NTU Applauds Bill That Would Boost Both Health Savings Accounts and Direct Primary Care

View House Letter as PDF

View Senate Letter as PDF

The National Taxpayers Union (NTU) released the following letters to the sponsors and cosponsors of H.R. 3708 and S. 2999, the Primary Care Enhancement Act. Read the House letter below, and either letter at the PDF links above.

House Letter Text

Dear Representatives Blumenauer, Nunes, Schneider, and Smith:

On behalf of National Taxpayers Union, I write to thank you for introducing H.R. 3708, the Primary Care Enhancement Act.1 This legislation would extend the benefits of personal, portable health savings accounts (HSAs) to direct primary care (DPC) arrangements, empowering individuals and their families to take charge of their relationship with their preferred primary care physician.

DPC arrangements, which did not even exist until the 1990s, currently serve some 300,000 Americans in 48 states.2 The growing demand for DPC arrangements and the growing supply of DPC practices across the country have been good for consumers: services that used to cost thousands of dollars per year now average just $93 a month.3 Health experts will stress, too, that it is important for all patients to have a strong, consistent relationship with their primary care physician.4 Regular visits can help prevent greater costs and worse health outcomes for both patients and the American health care system down the road.

However, for the one in five U.S. adults with employer-sponsored coverage and an HSA, DPC arrangements are too inaccessible.5 Under current law, a DPC arrangement can prevent an individual from contributing to an HSA if it is treated as a health plan, and an individual with HSA dollars to spend cannot use those funds on a DPC arrangement since it is not a “qualified medical expense.”6 This limits the growth of both DPC arrangements and HSA utilization.

The Primary Care Enhancement Act would fix these problems. It would make clear that an individual with a DPC arrangement is eligible to contribute to an HSA. It would also make clear that a DPC arrangement is a qualified medical expense for use of HSA dollars.7 The Congressional Budget Office estimated the bill will have a negligible cost, in part because the legislation places prudent limits on what constitutes a DPC arrangement for purposes of contributing to and using an HSA.8 The $150 per month upper limit ($300 per month for family arrangements) keeps the cost of the legislation down while still offering a generous HSA benefit, well above the $97 per month cost of the average DPC arrangement. The limit is also wisely indexed to inflation.

This bill holds the promise of expanding both DPC arrangements and HSAs, giving hard-working Americans and their families more opportunities to take charge of their health care and exercise their rights as cost-conscious consumers. With the recent introduction of a Senate companion to H.R. 3708, the time is now for Congress to send this bill to the President’s desk.9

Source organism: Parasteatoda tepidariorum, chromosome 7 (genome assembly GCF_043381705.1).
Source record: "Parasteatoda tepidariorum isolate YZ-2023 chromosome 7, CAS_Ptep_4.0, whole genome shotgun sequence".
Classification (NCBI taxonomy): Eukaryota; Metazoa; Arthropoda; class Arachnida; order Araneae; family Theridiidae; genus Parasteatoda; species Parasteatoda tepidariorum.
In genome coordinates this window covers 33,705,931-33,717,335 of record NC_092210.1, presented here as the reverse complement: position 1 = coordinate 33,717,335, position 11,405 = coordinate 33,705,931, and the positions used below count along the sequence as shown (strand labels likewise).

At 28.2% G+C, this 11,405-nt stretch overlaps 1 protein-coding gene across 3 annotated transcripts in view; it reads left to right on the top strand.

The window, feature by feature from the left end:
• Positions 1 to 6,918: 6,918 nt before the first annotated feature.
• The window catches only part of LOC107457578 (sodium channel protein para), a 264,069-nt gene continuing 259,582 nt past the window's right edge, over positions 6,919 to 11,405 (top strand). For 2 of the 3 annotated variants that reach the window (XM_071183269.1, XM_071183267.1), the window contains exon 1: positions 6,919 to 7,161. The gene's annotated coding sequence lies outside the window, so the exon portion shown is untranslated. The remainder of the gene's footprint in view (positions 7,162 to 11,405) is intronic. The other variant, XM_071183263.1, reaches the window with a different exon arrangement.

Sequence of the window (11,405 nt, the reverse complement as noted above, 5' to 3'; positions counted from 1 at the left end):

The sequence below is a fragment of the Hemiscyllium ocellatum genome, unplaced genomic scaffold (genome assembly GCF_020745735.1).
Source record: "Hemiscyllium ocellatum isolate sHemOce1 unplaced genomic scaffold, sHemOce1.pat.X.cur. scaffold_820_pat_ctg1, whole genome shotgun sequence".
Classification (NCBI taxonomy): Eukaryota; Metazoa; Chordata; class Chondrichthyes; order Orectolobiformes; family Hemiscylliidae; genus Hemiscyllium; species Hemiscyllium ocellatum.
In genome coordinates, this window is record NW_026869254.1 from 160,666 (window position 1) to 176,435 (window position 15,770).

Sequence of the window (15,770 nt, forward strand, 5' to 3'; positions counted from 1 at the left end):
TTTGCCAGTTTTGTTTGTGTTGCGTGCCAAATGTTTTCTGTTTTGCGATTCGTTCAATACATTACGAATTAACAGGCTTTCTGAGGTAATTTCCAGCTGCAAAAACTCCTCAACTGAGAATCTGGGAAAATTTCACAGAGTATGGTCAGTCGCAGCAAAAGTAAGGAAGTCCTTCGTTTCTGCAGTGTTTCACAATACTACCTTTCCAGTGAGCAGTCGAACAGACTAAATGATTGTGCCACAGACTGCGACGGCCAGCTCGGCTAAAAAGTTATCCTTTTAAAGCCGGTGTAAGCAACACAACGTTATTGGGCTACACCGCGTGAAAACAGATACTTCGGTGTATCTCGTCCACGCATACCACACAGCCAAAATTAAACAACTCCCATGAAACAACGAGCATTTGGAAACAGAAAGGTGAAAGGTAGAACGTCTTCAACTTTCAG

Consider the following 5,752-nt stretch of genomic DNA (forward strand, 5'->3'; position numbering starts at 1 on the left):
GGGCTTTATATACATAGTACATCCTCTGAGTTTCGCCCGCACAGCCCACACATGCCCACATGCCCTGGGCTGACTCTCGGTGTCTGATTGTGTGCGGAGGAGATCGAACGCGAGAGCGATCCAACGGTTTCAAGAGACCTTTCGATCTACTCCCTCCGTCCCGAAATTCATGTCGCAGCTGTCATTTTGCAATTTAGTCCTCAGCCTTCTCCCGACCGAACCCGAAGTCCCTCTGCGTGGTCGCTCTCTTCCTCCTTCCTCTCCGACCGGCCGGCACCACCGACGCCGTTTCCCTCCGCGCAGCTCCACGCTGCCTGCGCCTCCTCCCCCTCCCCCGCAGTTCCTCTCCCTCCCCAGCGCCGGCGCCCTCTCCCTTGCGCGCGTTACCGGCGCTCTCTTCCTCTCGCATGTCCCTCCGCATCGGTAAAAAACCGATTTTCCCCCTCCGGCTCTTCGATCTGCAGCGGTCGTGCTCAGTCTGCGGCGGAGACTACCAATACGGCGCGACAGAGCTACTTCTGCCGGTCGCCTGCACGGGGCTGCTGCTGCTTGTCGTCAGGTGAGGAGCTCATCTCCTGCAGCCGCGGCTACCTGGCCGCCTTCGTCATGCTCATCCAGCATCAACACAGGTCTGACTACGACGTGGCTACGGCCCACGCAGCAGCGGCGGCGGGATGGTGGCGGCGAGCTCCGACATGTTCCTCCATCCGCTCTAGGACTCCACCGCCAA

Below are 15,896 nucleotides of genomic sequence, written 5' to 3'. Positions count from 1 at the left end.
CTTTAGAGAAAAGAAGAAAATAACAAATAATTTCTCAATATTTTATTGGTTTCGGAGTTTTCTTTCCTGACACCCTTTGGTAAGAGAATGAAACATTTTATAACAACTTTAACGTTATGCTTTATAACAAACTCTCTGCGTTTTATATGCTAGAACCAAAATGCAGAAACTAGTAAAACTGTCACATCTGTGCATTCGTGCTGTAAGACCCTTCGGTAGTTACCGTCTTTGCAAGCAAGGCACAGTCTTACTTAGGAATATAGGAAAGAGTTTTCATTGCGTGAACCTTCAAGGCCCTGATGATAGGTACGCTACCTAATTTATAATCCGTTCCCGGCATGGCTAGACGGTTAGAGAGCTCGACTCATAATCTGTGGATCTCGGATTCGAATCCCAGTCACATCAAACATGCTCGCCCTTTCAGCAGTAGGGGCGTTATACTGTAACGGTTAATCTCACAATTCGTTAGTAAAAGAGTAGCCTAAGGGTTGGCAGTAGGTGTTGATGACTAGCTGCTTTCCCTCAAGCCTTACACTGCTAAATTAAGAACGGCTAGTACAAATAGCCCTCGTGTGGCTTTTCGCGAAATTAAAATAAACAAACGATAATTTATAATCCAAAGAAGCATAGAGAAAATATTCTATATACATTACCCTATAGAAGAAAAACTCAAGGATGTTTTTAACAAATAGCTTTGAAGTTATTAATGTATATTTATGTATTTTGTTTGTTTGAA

Your leadership on this issue is much appreciated, and we stand ready to assist you in your efforts to ensure the Primary Care Enhancement Act becomes law. Thank you for introducing this legislation, and please let us know how we can be of service.

Sincerely,

Andrew Lautz

Policy and Government Affairs Associate

1 “H.R. 3708 - Primary Care Enhancement Act of 2019.” Congress.gov, introduced July 11, 2019. Retrieved from: https://www.congress.gov/bill/116th-congress/house-bill/3708/text (Accessed February 4, 2020.)

2 Simmons-Duffin, Selena. “'Concierge' Medicine Gets More Affordable But Is Still Not Widespread.” NPR, January 13, 2020. Retrieved from: https://www.npr.org/sections/health-shots/2020/01/13/788897710/concierge-medicine-gets-more-affordable-but-is-still-not-widespread (Accessed February 5, 2020.)

3 Ibid.

4 “The importance of a primary care provider.” Mayo Clinic Health System, April 7, 2015. Retrieved from: https://www.mayoclinichealthsystem.org/hometown-health/speaking-of-health/the-importance-of-a-primary-care-provider (Accessed February 5, 2020.)

5 Hamel, Liz; Muñana, Cailey; Brodie, Mollyann, “Section 5: Views and experiences related to Health Savings Accounts.” Kaiser Family Foundation, May 2, 2019. Retrieved from: https://www.kff.org/report-section/kaiser-family-foundation-la-times-survey-of-adults-with-employer-sponsored-insurance-section-5-views-and-experiences-related-to-health-savings-accounts/ (Accessed February 4, 2020.)

6 26 U.S.C. § 223.

7 “H.R. 3708 - Primary Care Enhancement Act of 2019.” Congress.gov, introduced July 11, 2019. Retrieved from: https://www.congress.gov/bill/116th-congress/house-bill/3708/text (Accessed February 4, 2020.)

8 “H.R. 3708, Primary Care Enhancement Act of 2019.” Congressional Budget Office, October 31, 2019. Retrieved from: https://www.cbo.gov/system/files/2019-10/hr3708.pdf (Accessed February 5, 2020.)

9 “S. 2999 - Primary Care Enhancement Act of 2019.” Congress.gov, introduced December 9, 2019. Retrieved from: https://www.congress.gov/bill/116th-congress/senate-bill/2999/text (Accessed February 4, 2020.)